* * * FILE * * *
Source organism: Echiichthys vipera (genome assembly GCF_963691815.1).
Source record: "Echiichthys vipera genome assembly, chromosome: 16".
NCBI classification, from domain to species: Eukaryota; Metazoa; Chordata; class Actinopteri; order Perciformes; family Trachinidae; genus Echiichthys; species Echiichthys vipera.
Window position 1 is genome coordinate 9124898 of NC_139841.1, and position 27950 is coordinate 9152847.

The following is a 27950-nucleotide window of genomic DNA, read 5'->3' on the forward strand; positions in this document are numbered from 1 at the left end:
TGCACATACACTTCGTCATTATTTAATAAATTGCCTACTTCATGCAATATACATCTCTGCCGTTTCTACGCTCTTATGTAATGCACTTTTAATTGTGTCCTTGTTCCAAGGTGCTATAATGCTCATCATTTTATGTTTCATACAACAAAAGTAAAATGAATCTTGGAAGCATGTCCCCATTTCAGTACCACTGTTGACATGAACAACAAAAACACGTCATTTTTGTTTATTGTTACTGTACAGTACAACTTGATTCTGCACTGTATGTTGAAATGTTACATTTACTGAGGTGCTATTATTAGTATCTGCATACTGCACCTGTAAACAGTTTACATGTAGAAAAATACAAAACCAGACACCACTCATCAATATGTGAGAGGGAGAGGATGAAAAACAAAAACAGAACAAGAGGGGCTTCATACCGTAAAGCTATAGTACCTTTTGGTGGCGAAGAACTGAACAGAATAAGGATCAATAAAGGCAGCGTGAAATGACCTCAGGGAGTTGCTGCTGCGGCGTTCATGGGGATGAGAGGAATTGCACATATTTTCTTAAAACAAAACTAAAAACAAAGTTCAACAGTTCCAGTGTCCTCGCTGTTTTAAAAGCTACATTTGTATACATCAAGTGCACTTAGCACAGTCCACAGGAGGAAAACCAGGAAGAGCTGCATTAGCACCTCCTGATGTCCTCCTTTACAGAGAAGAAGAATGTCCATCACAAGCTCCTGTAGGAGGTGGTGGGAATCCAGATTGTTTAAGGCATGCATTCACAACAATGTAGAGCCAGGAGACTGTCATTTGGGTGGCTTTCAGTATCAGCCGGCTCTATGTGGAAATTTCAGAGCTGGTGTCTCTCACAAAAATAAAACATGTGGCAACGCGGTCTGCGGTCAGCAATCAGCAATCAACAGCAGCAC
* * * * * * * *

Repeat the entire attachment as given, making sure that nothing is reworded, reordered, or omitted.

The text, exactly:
Source organism: Echiichthys vipera (genome assembly GCF_963691815.1).
Source record: "Echiichthys vipera genome assembly, chromosome: 16".
NCBI classification, from domain to species: Eukaryota; Metazoa; Chordata; class Actinopteri; order Perciformes; family Trachinidae; genus Echiichthys; species Echiichthys vipera.
Window position 1 is genome coordinate 9124898 of NC_139841.1, and position 27950 is coordinate 9152847.

The following is a 27950-nucleotide window of genomic DNA, read 5'->3' on the forward strand; positions in this document are numbered from 1 at the left end:
TGCACATACACTTCGTCATTATTTAATAAATTGCCTACTTCATGCAATATACATCTCTGCCGTTTCTACGCTCTTATGTAATGCACTTTTAATTGTGTCCTTGTTCCAAGGTGCTATAATGCTCATCATTTTATGTTTCATACAACAAAAGTAAAATGAATCTTGGAAGCATGTCCCCATTTCAGTACCACTGTTGACATGAACAACAAAAACACGTCATTTTTGTTTATTGTTACTGTACAGTACAACTTGATTCTGCACTGTATGTTGAAATGTTACATTTACTGAGGTGCTATTATTAGTATCTGCATACTGCACCTGTAAACAGTTTACATGTAGAAAAATACAAAACCAGACACCACTCATCAATATGTGAGAGGGAGAGGATGAAAAACAAAAACAGAACAAGAGGGGCTTCATACCGTAAAGCTATAGTACCTTTTGGTGGCGAAGAACTGAACAGAATAAGGATCAATAAAGGCAGCGTGAAATGACCTCAGGGAGTTGCTGCTGCGGCGTTCATGGGGATGAGAGGAATTGCACATATTTTCTTAAAACAAAACTAAAAACAAAGTTCAACAGTTCCAGTGTCCTCGCTGTTTTAAAAGCTACATTTGTATACATCAAGTGCACTTAGCACAGTCCACAGGAGGAAAACCAGGAAGAGCTGCATTAGCACCTCCTGATGTCCTCCTTTACAGAGAAGAAGAATGTCCATCACAAGCTCCTGTAGGAGGTGGTGGGAATCCAGATTGTTTAAGGCATGCATTCACAACAATGTAGAGCCAGGAGACTGTCATTTGGGTGGCTTTCAGTATCAGCCGGCTCTATGTGGAAATTTCAGAGCTGGTGTCTCTCACAAAAATAAAACATGTGGCAACGCGGTCTGCGGTCAGCAATCAGCAATCAACAGCAGCAC